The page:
The reason for the increased flights over Warnham and areas further south-west is that Gatwick has decided, with NATS (the National Air Traffic Control service) to do a ‘trial’ of a new flight path. The aim of this is to get more planes off the runway at Gatwick, more quickly, so the airport (and the airlines) can make more money.
By getting some of the planes taking off from Gatwick to the south-west to diverge from the normal departures flight path, they can get the next plane off the runway a bit quicker, as they are not following close behind, with the dangers of wake vortex etc.
So the planes are turning left and heading off over Warnham, and villages that were previously not overflown have had their tranquility destroyed.
People are noticing planes’ noise due to the intensity of the planes, aircraft used not to be able to navigate terribly accurately. But now they have something akin to car satnav, called Precision Navigation (PRNaV) and with GPS (global positioning) they can fly a very accurate route, sticking to a track just 30 metres or so wide.
So the planes can all fly down the exact same line, while in the past they may have spread out over a kilometre width swathe, or wider.
The line on a map does not represent the noise impact and it has been recognised for some time that the 57 Leg noise contours are not a true indication of the noise residents suffer from very low aircraft.
It suits the air traffic controllers to have all the planes down one flight path, as it is then easier for them to control. Hence the concentration of flights but there is no research into the impact it has on those on the ground and from the mounting enquiries CAGNE and GACC are receiving it is very clear that people do not like it.
This system that Gatwick Airport seeks to initialise is nothing we in West Sussex have experienced before and it is done to increase the number of planes off a runway to profit Gatwick Airport not those on the ground. This is all done with no research to the impact concentrated vs dispersal has on those that have to live with the noise.
A report by The Government’s Air Transport White Paper (para 11.41) states ‘the airport operator will need to put in place a scheme to address the problem of generalised blight resulting from the runway proposal’. And The French University study and Hedonic index http://urbanisme.u-pec.fr/servlet/com.univ.collaboratif.utils.LectureFichiergw?ID_FICHIER=1259768690612 agree on how property prices are affected by aircraft noise.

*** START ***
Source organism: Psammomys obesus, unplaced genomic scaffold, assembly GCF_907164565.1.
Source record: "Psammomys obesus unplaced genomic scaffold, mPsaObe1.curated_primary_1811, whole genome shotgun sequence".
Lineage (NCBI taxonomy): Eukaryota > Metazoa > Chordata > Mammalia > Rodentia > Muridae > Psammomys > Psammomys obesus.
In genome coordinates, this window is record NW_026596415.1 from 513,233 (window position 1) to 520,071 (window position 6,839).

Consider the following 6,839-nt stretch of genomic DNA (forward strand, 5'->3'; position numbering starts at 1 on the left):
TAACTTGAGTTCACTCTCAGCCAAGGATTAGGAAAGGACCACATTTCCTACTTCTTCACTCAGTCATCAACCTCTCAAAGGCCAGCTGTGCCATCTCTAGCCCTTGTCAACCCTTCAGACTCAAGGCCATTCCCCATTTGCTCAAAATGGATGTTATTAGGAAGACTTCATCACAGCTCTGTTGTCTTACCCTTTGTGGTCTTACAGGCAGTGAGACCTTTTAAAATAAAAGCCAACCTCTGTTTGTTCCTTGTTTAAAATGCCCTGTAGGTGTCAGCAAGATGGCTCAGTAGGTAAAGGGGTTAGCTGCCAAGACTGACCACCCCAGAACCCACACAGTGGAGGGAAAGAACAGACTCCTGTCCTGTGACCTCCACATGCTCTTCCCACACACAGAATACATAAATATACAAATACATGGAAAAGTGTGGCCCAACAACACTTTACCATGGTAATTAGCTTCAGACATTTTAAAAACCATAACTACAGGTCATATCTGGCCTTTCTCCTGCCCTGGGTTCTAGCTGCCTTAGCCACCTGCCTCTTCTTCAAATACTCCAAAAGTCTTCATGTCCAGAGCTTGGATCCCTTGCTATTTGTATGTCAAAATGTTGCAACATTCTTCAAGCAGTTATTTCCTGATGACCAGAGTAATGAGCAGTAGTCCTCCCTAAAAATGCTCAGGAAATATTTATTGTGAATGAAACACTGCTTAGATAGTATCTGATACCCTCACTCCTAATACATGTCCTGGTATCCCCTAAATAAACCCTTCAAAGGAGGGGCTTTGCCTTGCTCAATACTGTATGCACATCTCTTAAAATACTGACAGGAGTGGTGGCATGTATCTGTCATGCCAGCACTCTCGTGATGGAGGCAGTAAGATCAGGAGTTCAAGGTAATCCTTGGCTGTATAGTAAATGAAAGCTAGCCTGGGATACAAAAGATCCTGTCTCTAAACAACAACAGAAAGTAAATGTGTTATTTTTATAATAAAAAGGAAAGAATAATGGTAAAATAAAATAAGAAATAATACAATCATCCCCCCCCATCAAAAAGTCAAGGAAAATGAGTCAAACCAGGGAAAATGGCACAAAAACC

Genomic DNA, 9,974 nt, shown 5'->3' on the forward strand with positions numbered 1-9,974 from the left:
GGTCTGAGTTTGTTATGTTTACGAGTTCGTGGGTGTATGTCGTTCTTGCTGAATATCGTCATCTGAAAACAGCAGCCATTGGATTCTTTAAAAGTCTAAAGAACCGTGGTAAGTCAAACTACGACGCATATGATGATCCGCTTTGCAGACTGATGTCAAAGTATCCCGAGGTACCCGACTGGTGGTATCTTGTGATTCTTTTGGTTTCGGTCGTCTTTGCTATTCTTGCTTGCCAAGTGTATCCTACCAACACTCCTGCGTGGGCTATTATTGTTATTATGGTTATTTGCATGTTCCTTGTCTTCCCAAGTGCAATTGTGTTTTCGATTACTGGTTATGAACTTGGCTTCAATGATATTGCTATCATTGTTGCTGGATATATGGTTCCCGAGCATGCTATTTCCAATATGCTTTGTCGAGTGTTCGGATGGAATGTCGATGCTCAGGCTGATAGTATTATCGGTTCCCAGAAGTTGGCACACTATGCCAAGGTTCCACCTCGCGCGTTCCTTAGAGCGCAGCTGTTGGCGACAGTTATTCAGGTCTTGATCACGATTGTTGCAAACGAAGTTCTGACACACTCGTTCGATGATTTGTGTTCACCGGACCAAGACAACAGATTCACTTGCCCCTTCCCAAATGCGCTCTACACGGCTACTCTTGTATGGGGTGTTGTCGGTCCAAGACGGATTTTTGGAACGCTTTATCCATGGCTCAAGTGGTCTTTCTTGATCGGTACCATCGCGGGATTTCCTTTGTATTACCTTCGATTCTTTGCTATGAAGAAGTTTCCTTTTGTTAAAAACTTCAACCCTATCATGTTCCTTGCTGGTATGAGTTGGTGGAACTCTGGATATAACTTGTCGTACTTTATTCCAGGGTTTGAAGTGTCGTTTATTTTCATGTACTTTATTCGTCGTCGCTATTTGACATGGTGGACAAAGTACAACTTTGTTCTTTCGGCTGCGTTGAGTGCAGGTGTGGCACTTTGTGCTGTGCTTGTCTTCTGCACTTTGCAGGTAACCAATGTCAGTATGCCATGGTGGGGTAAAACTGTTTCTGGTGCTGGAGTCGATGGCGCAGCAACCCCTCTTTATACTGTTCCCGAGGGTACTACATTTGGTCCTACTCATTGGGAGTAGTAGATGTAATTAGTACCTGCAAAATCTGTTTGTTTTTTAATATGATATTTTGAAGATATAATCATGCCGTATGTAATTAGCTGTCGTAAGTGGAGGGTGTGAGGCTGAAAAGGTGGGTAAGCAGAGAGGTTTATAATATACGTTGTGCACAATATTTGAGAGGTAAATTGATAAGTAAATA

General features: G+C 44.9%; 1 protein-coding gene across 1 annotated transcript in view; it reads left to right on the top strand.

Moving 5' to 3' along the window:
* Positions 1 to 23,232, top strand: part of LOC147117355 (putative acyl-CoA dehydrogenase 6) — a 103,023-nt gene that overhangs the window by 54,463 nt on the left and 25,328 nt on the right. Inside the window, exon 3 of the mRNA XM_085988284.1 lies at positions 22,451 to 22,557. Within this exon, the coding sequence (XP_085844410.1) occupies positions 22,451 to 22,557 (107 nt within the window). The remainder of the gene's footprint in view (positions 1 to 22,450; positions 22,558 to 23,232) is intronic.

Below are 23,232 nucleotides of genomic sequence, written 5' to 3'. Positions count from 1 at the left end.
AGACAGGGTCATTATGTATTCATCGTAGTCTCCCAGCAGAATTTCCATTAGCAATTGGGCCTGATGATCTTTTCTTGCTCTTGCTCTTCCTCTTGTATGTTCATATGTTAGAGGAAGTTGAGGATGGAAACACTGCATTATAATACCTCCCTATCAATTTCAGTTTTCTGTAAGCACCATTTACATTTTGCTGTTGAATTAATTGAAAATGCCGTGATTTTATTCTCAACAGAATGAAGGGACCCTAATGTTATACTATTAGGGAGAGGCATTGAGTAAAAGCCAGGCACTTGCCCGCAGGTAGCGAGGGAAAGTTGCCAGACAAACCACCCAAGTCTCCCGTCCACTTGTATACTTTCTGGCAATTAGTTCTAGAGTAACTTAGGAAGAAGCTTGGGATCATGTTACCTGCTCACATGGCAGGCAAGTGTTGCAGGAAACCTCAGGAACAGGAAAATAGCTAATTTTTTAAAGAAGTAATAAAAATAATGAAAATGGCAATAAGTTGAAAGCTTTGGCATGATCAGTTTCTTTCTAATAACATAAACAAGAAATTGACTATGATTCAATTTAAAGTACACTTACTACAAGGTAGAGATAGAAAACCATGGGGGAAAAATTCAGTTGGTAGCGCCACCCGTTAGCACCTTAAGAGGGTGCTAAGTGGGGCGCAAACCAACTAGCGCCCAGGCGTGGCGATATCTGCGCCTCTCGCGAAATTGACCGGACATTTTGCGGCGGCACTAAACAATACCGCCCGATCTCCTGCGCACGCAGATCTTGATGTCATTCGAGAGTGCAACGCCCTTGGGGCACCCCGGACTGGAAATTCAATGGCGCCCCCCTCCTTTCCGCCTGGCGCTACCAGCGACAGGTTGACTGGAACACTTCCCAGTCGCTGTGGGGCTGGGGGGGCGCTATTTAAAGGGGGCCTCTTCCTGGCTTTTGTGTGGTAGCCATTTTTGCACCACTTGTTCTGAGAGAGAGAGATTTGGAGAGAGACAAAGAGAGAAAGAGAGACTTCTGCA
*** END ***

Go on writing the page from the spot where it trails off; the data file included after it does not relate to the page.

The new Gatwick Airport flight path consultation (deadline 14th August) is for those affected up to 4,000ft, areas that have experienced planes before will be experiencing them at much higher heights, above 7,000ft and so the plane noise is far less intrusive to rural life.
Planes landing are far quieter and tend to be higher than those taking off from Gatwick Airport that will be nearly at full throttle and much lower. Gatwick Airport is 202 above sea level so making planes far lower than Gatwick Airport maps.
A new runway, according to Gatwick Airport, will provide 122,000 jobs needing just over 9,000 new houses. You can presume that the rest of the inward migrating workers will therefore be on the roads and rail networks alongside the anticipated 97,000,000 passengers with us residents.
This area has about two per cent unemployment at present with consultants working for WSCC, Crawley Borough Council and Gatwick Diamond Initiative putting the figure at 40,000 new houses required to accommodate a new runway.
Gatwick does not state what these 122,000 workers will be working as or how they come by this magical figure.
With a new runway come many new flight paths as Gatwick Airport seeks to be bigger than Heathrow Airport, that’s 265,000 passengers every day bigger than Heathrow.
This is not just about a strip of Tarmac on the ground; it is about the quality of life of residents that are used to tranquility and maintaining the foundation of a rural area which is a pleasure to reside in.
Mayes Lane, Warnham